A silence has fallen over the wave of self-immolations that engulfed Tibet over the last decade. Few raise the subject in polite circles nowadays.
For Tibetans, it is too painful to contemplate the possibility that 164 of their brethren may have died to advance a cause that appears stalled at best. For others, burning bodies in a distant land do not seem an appropriate topic of conversation at the dinner table or at a cocktail reception. The world has moved on.
But artist Tenzing Rigdol’s new exhibition, aptly titled My World is in Your Blind Spot (and currently on display at the Tibet House in New York City), breaks this collective silence about the fiery protests of a people on the edge of existence.
In a series of larger-than-life panels that overwhelm the gallery walls, Rigdol’s buddhas sit in repose, radiating the characteristic Buddhist equanimity, while their bodies are slowly consumed—or maybe miraculously unharmed, who knows?—by flames. There is no sense of pain, or alarm, in their expression, only a calm detachment that borders on indifference.
In a recent article, journalist Tracy Ross and anthropologist Carole McGranahan reflect on what happens during a protest by fire. The process is “almost incomprehensible. First, the kerosene or gas poured onto clothing enables ignition. The resulting third-degree burn—the most intense kind, producing charred or whitened skin—can be less painful than milder burns. That’s because the damage is so deep that the nerves die.”
Related: Burning for the Buddha
Are the buddhas in Rigdol’s paintings unperturbed because theirs is a third-degree burn and therefore lost to the senses? The serenity of their poise, so quintessentially Buddhist in its detached pacifism, here seems incongruous, almost cruel.
“Both courageous and tragic, self-immolations challenge us, as witnesses, to either take action or to practice indifference,” Rigdol explains in the exhibition’s program notes. “These acts force us to define and redefine our individual and collective strengths or weaknesses based on our responses. How we respond defines not only myself, but also the world we live in.”
The entire exhibit, curated by Sarah Magnatta, is an unsettling meditation on the Tibetan self-immolations and the world’s response. The burning buddhas—created with a variety of materials including silk, pages of scripture, photographs of fire—clearly represent an indictment of the world’s indifference.
In 2011, Time magazine ranked the Tibetan self-immolations #1 on its list of “Top 10 Underreported Stories.” The following year more than 80 Tibetans set themselves on fire to demand an end to Chinese rule and the return of the 14th Dalai Lama to his ancestral homeland.
The international media’s insufficient reporting on the phenomenon was due, in part, to a paradox: Journalists needed images to print stories about the self-immolations, but images could not be transmitted since Tibet has been under an information blackout. Once in a while someone would, under great risk, smuggle out an image of a self-immolation, but the media outlets would deem the image either “too grainy” to publish, or worse, “too disturbing” to broadcast.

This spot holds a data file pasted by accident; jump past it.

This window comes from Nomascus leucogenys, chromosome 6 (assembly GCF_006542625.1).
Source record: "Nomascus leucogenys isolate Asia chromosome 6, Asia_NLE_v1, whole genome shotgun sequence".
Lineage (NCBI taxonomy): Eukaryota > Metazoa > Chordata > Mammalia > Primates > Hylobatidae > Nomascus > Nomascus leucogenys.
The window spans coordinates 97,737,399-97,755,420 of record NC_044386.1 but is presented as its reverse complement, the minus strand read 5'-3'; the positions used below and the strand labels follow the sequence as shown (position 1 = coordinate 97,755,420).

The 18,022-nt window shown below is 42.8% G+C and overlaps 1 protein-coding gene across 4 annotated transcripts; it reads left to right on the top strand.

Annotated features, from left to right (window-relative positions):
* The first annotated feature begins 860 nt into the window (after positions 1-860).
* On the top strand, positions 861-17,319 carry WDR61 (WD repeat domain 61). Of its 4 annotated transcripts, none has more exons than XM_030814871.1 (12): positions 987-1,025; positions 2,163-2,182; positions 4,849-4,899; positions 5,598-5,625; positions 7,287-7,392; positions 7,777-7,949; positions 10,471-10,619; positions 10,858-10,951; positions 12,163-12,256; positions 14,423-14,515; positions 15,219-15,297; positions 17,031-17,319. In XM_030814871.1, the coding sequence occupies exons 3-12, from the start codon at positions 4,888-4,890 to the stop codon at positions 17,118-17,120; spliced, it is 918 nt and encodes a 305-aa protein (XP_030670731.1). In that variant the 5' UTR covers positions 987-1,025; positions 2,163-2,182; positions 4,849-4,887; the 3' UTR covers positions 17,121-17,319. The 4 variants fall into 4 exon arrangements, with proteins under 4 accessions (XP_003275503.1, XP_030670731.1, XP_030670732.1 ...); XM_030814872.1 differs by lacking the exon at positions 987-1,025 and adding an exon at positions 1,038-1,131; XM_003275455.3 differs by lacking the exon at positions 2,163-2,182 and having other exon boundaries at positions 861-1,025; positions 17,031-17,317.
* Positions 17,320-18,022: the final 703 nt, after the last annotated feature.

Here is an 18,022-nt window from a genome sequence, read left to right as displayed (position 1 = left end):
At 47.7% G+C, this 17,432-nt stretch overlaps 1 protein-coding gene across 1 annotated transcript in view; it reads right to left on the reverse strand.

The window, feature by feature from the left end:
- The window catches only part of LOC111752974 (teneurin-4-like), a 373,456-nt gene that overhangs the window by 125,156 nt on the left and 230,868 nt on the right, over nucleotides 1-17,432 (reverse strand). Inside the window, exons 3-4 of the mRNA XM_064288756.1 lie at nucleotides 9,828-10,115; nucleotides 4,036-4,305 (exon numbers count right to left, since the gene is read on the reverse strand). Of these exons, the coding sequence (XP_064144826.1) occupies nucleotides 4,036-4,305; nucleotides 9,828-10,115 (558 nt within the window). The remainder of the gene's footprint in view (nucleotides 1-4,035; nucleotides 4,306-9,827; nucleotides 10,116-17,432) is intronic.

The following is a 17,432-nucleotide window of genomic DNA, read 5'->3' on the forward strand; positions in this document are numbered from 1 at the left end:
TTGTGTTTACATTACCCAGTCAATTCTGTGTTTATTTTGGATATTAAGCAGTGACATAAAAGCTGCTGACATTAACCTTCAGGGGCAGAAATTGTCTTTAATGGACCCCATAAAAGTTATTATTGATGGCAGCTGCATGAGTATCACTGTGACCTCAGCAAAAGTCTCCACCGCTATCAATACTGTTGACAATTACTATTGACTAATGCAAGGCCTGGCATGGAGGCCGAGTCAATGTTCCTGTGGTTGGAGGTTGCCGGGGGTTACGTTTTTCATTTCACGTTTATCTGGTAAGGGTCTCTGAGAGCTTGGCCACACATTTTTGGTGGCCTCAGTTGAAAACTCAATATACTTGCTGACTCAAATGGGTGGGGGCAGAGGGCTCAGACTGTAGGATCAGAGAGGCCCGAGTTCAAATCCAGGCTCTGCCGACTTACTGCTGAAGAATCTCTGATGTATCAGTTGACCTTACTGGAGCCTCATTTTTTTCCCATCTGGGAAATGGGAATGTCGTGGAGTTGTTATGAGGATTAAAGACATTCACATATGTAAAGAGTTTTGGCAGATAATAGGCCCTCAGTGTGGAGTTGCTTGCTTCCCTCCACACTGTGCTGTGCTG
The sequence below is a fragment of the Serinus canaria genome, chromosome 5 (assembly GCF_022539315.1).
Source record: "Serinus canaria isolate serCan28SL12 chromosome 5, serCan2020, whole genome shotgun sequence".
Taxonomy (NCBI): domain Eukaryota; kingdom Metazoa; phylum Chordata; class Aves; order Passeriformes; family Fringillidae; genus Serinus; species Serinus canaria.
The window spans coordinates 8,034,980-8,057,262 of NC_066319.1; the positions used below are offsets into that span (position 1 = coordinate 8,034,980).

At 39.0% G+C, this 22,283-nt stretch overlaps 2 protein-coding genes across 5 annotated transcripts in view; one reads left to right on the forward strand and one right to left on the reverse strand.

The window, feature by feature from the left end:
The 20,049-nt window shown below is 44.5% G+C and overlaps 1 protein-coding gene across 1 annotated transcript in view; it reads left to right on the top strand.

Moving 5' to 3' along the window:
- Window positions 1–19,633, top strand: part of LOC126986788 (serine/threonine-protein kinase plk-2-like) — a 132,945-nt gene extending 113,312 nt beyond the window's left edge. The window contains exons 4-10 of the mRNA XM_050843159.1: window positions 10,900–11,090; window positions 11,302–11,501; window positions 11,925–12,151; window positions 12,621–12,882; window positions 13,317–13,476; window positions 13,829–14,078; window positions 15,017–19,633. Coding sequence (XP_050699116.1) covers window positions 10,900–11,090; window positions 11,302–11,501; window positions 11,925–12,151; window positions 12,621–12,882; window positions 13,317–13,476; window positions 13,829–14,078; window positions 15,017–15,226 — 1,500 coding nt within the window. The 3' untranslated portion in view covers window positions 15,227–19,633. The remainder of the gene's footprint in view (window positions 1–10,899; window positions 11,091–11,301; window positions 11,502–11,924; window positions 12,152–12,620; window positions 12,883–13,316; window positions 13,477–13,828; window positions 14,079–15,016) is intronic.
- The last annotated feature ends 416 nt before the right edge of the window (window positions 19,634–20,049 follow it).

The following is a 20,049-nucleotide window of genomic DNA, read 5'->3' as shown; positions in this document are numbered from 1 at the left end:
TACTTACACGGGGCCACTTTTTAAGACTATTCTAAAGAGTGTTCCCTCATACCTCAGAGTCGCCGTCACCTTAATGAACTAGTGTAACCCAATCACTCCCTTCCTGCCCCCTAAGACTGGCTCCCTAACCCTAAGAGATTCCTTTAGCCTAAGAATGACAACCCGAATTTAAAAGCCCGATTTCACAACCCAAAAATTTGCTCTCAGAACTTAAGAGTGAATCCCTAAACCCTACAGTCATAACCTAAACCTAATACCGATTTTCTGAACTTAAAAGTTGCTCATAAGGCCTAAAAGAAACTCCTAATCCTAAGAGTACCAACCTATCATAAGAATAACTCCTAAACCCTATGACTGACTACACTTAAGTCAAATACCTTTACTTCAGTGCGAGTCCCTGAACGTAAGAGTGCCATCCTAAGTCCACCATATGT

Not all silence can be attributed to the media paradox, though. Sometimes, the silence is simply a result of institutional censorship.
A few years ago, one of New York’s most prestigious museums asked Rigdol to join an exhibition. When he submitted his work, featuring a standing buddha with hints of fire whispering through its body, the curator advised Rigdol to remove the flames because they were too political. The flames, he was told, might offend the sensibilities of the museum’s Chinese patrons.
The museum and the curator, like many institutions, were interested in Tibetan art but not in the Tibetan truth. If the former can be sublime, the latter is just inconvenient.
Rigdol resisted. If he could show his work in an esteemed venue but only at the cost of censoring his message, what was the point? He offered to withdraw from the exhibition. The curator backed down. His ultimatum turned out to be a bluff, and the artwork was accepted.
Rigdol’s work is a protest against private censorship as much as it is a cry against public indifference.
The self-immolations have fundamentally redefined what it means to be Tibetan. The heat of the burning bodies has permeated every aspect of Tibetan life. It is impossible to light a stove, or a cigarette, without thinking of Tapey, Lama Sobha, Thupten Ngodup. One can no longer light an incense stick without seeing the silhouette of Buddhist nun Palden Choetso standing tall in the blazing red flames, before sinking into them.
In a way, My World is in Your Blind Spot is a heartfelt memorial to those who gave up their lives in order to fuel and power a beleaguered people’s long struggle toward freedom. It is a tribute to those who sacrifice themselves for the sake of others. Rigdol’s burning buddhas elevate their sacrifice to the sacred.
The exhibit is on view at the Tibet House through November 14.
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